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Clifford Chance

Clifford Chance

Arcus Pride Art Exhibition 2019


2019 marks the third year of Singapore's participation in Clifford Chance's international Pride Art events.

Our key exhibit, provided by Art Porters Gallery, focuses on the works of LGBTQ-friendly Singaporean artist Johann M Fauzi. With his paintings, Fauzi defines otherness through re-appropriation and displacement of his subject matters and painting style.

Johann M Fauzi

Pride of the Mangosteen

Johann M Fauzi is a Singaporean artist and art collector whose collection span the 13th to the19th centuries, ranging from paintings, tapestries, prints, bronzes, ceramics, lighting and furniture.

It is through his interest in collecting that he began exploring the mediums of painting, printmaking and sculpture which he connects with classical canons of art thanks to a formal training at Nanyang Academy of Fine Arts. Light and perspective are some of the elements he has chosen to work with, focusing on oil painting as a means to explore image-making. He currently focuses his research on the ideas of conceptual framing of Singapore landscape within the intersections of Classical and Romantic periods, as well as questioning 'otherness' and the position of a Malay person in Singapore.

Fuazi's exhibit comprises seven oil paintings, crafted in a western colonial style, juxtaposed with Malay titles and personal narratives, several of which are framed in the artist’s own creation, inspired by specific classical museum frames. Besides 'otherness', the paintings also question provenance and identity. The paintings were exhibited in April 2019 at the Institute of Contemporary Art Singapore, within the installation 1820 to 1920, which received accolades from Singapore Art Museum curators and other art luminaries.


MANGGIS (Self Portrait)

2018 Oil on copper H49.5 x W60 cm (framed)

© Johann M Fauzi 2019, courtesy of Art Porters Gallery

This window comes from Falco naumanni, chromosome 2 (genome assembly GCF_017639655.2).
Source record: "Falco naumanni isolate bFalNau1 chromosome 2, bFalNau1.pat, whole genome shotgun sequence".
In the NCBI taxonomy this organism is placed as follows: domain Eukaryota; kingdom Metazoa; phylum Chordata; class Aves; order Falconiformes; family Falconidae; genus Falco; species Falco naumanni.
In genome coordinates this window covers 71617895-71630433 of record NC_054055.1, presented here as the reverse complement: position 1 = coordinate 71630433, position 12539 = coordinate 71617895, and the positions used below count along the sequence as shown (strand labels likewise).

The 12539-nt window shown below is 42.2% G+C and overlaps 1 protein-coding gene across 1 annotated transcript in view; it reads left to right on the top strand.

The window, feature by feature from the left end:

This painting is a self portrait of the artist represented by the mangosteen fruit which holds the titles of the Queen of Fruits, and the Food of the Gods. The mangosteen also reflects how the artist views himself. The dark skin of the fruit represents the colour of the skin of the artist while the inner flesh reflects the artist’s 'otherness'.

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2018-2019 Oil on linen H97 x W78 cm (framed)

© Johann M Fauzi 2019, courtesy of Art Porters Gallery

Tuan Stamford Raffles is a homage to the founder of Singapore, Sir Thomas Stamford Raffles. The garland of flowers that surrounds him and the eucharistic still-life portraiture style that pays homage to religious images were made common in the 17th century by Flemish painters. In this painting, the garlands 'frames' the founder of modern Singapore. This painting is also critical of the dominant narratives in the country, with Singapore celebrating the 200th anniversary of her founder. Some of the questions include, Why are we celebrating our coloniser? Are we "colonial whitewashing" the founder? Are we failing to admit that colonialism is wrong?

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2018 – 2019 Oil on linen H92 x W110 cm (framed)

© Johann M Fauzi 2019, courtesy of Art Porters Gallery

Menunggang Kuda (Horse Riding) is based on the view of Singapore Race Course at Farrer Park, Singapore circa 1842. The artist incorporated a horse rider with a mask to represent a bandit, the horse and the building to symbolize the wealth of the country. The trampled hibiscus, which is the national flower of Malaya, and the mouse deer, represent the natives.

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